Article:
FIRST PERSON: KJV—Celebrating 400 years of ‘zeal for the common good’

Article Date: May 13, 2011

May 5, 2011 marked the 400th anniversary of the publication of the English translation of the Bible known as the King James Version. All English language readers of the Bible should celebrate the remarkable achievement.

War of the Bibles. When King James I became the king of England in 1603 various religious factions within England were involved in a war of the Bibles, and consequently, a theological war. The religious establishment endorsed the Bishop’s Bible (1568), initiated by the Archbishop of Canterbury. English Catholic religious exiles in France had started the Douai-Rheims Bible (1609-10). The most popular translation was the Geneva Bible (1560), translated with marginal notes by Calvinist refugees in Geneva. The Geneva Bible was the first study Bible and the king and religious establishment found the content of the notes offensive.

Puritan Request for a New Bible. As King James VI of Scotland traveled to London to become James I, king of England, Puritans presented the new king with a petition signed by 1,000 Puritan leaders protesting unbiblical practices of the Church of England. The new king agreed to hold a conference at discuss the religious issues.

At the Hampton Palace Conference, the Anglican majority defeated every request of the Puritans. Near the end of the conference, Puritan leader John Rainolds, president of Corpus Christi College at Oxford, proposed a new Bible translation. Before the bishops could protest, King James agreed, “I wish some special pains were taken for an uniform translation; which should be done by the best learned in both universities, …ratified by royal authority, to be read in the whole church, and no other.”

While no widespread public sentiment for a new translation existed, a Puritan first suggested the concept of a new translation. King James compromised on this one point in dealing with the Puritan complaints. The king likely viewed the translation as a means to achieve the goal of a unified Protestant England.

The Translators. Rather than being an individual translation, several committees produced the KJV. King James took an active role in the selection of the translators and the development of the rules of translation. The translators comprised a diverse group of Anglicans, Puritan Calvinists, and some adherents of Arminian theology. Because of the Renaissance emphasis on classical learning, England, a center of humanist learning, contained individuals skilled in biblical languages. The leading British experts in Hebrew and Greek served as translators. Six committees, Oxford University, Cambridge University, and Westminster Abby, translated both Testaments and the Apocrypha. A 12-member general committee reviewed the work of all translation teams before submitting the translation to a two-man final revision team.

Rules of Translation. The translators operated under 15 rules that insured a common translation practice. The rules stipulated, for example, that the translators utilize the old ecclesiastical terms. The translators had to translate the Greek word “ekklesia” as church rather than congregation as preferred by the Puritans. This rule insured support for the Anglican view of the church.

The rules prohibited the inclusion of marginal content notes; the Puritan Geneva Bible contained marginal notes that expressed disloyalty to a monarch.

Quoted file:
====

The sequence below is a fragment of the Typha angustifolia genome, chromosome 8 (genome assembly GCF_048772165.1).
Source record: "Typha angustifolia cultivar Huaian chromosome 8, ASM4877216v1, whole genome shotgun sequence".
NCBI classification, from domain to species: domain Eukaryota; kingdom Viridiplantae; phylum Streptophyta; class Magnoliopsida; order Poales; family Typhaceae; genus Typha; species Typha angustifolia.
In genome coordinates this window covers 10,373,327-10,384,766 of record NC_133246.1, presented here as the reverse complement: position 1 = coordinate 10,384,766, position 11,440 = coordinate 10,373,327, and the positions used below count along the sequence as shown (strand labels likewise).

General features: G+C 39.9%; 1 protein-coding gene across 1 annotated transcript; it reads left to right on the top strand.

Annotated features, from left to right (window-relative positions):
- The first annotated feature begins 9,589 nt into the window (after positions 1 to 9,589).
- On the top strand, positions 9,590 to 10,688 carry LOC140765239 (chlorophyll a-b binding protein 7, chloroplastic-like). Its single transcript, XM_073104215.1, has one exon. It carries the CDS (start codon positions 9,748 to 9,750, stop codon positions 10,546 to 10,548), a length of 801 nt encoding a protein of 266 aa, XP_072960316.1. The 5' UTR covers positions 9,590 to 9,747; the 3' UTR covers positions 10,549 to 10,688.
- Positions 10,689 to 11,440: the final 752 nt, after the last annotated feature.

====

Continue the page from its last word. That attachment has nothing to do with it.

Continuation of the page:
The first and fourteenth rule assured the character of the King James as a revision of revisions rather than an innovative translation. The first rule stated, “The ordinary Bible read in the Church, commonly called the Bishop’s Bible, to be followed, and as little altered as the Truth of the Original will permit.”

The fourteenth rule allowed the translators to use the translations of William Tyndale (1534), Miles Coverdale (1535), Matthew Bible (1537), and the Geneva Bible (1560). Since each English translation depended on its predecessor, the translation of Tyndale, martyred by the forces of King Henry for the act of translating the Bible into English, exerted enormous influence upon the King James Version.

In a note to the readers contained in the original KJV, the translators explained their goal in issuing a revision of early English translations: “[W]e never thought from the beginning that we should need to make a new Translation … but to make a good one better, or out of many good ones, one principal good one.”

Legacy of the King James Version. The original KJV contained a lengthy message from the translators to the readers. The opening words of the notes from the translators read, “zeal to promote the common good.” Indeed, the KJV brought about a great deal of common good.

First, in an era when the English language was developing, the KJV helped to standardize the English language. All the KJV translators came from southeast England. Second, the KJV reigns supreme as a literary masterpiece.

Leland Ryken, professor of English at Wheaton College, characterizes the literary masterpiece of the KJV by a committee of non-literary scholars as nothing short of a miracle.


F. F. Bruce, History of the Bible in English. 3rd edition. New York: Oxford University Press, 1978.

Alister McGrath, In the Beginning: The Story of the King James Bible and How It Changed a Nation, a Language, and a Culture. New York: Doubleday Co, 2001.

Leland Ryken, The Legacy of the King James Bible: Celebrating 400 Years of the Most Influential English Translaton. Wheaton, IL: Crossway Books, 2011.

Derek Wilson, The People’s Bible: The Remarkable History of the King James Version. Oxford: Lion Hudson Publishers, 2010.

Mark Rathel is associate professor of theology at The Baptist College of Florida.

Bookmark and Share

You must be login before you can leave a comment. Click here to Register if you are a new user.

Special Reports